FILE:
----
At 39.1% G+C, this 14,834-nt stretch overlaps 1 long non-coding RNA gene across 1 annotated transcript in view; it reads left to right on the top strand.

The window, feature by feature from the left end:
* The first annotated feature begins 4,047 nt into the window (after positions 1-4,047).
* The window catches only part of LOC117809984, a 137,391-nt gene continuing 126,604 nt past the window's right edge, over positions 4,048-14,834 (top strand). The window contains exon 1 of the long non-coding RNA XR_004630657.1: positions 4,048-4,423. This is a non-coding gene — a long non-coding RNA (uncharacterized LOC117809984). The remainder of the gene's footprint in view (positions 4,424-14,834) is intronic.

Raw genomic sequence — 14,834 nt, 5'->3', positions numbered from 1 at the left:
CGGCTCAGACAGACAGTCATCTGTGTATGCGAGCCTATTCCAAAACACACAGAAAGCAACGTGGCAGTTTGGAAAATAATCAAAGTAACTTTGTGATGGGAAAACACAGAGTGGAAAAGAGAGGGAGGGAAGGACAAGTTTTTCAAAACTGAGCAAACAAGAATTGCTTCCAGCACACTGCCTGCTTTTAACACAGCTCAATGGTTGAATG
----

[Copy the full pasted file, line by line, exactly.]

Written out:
At 39.1% G+C, this 14,834-nt stretch overlaps 1 long non-coding RNA gene across 1 annotated transcript in view; it reads left to right on the top strand.

The window, feature by feature from the left end:
* The first annotated feature begins 4,047 nt into the window (after positions 1-4,047).
* The window catches only part of LOC117809984, a 137,391-nt gene continuing 126,604 nt past the window's right edge, over positions 4,048-14,834 (top strand). The window contains exon 1 of the long non-coding RNA XR_004630657.1: positions 4,048-4,423. This is a non-coding gene — a long non-coding RNA (uncharacterized LOC117809984). The remainder of the gene's footprint in view (positions 4,424-14,834) is intronic.

Raw genomic sequence — 14,834 nt, 5'->3', positions numbered from 1 at the left:
CGGCTCAGACAGACAGTCATCTGTGTATGCGAGCCTATTCCAAAACACACAGAAAGCAACGTGGCAGTTTGGAAAATAATCAAAGTAACTTTGTGATGGGAAAACACAGAGTGGAAAAGAGAGGGAGGGAAGGACAAGTTTTTCAAAACTGAGCAAACAAGAATTGCTTCCAGCACACTGCCTGCTTTTAACACAGCTCAATGGTTGAATG